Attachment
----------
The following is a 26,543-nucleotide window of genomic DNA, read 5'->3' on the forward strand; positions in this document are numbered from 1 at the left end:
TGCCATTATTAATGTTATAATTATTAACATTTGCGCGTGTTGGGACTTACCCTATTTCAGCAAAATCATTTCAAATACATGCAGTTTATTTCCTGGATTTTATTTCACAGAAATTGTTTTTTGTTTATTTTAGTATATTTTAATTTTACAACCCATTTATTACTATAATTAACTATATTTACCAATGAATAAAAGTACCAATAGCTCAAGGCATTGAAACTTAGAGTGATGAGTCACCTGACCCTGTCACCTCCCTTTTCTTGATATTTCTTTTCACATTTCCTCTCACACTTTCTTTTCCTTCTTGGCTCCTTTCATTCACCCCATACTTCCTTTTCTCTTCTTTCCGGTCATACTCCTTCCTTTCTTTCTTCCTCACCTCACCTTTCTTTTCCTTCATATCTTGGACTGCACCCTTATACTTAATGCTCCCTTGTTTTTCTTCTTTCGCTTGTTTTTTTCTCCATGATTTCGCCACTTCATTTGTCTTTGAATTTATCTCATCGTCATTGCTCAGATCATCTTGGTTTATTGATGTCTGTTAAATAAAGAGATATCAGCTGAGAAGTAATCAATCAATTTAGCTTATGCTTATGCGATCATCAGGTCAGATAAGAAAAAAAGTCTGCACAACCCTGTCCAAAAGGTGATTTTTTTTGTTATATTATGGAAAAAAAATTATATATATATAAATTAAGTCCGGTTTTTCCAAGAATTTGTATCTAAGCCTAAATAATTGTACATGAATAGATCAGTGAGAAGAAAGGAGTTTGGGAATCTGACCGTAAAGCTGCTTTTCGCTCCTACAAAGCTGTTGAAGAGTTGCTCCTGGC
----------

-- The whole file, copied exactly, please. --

The following is a 26,543-nucleotide window of genomic DNA, read 5'->3' on the forward strand; positions in this document are numbered from 1 at the left end:
TGCCATTATTAATGTTATAATTATTAACATTTGCGCGTGTTGGGACTTACCCTATTTCAGCAAAATCATTTCAAATACATGCAGTTTATTTCCTGGATTTTATTTCACAGAAATTGTTTTTTGTTTATTTTAGTATATTTTAATTTTACAACCCATTTATTACTATAATTAACTATATTTACCAATGAATAAAAGTACCAATAGCTCAAGGCATTGAAACTTAGAGTGATGAGTCACCTGACCCTGTCACCTCCCTTTTCTTGATATTTCTTTTCACATTTCCTCTCACACTTTCTTTTCCTTCTTGGCTCCTTTCATTCACCCCATACTTCCTTTTCTCTTCTTTCCGGTCATACTCCTTCCTTTCTTTCTTCCTCACCTCACCTTTCTTTTCCTTCATATCTTGGACTGCACCCTTATACTTAATGCTCCCTTGTTTTTCTTCTTTCGCTTGTTTTTTTCTCCATGATTTCGCCACTTCATTTGTCTTTGAATTTATCTCATCGTCATTGCTCAGATCATCTTGGTTTATTGATGTCTGTTAAATAAAGAGATATCAGCTGAGAAGTAATCAATCAATTTAGCTTATGCTTATGCGATCATCAGGTCAGATAAGAAAAAAAGTCTGCACAACCCTGTCCAAAAGGTGATTTTTTTTGTTATATTATGGAAAAAAAATTATATATATATAAATTAAGTCCGGTTTTTCCAAGAATTTGTATCTAAGCCTAAATAATTGTACATGAATAGATCAGTGAGAAGAAAGGAGTTTGGGAATCTGACCGTAAAGCTGCTTTTCGCTCCTACAAAGCTGTTGAAGAGTTGCTCCTGGC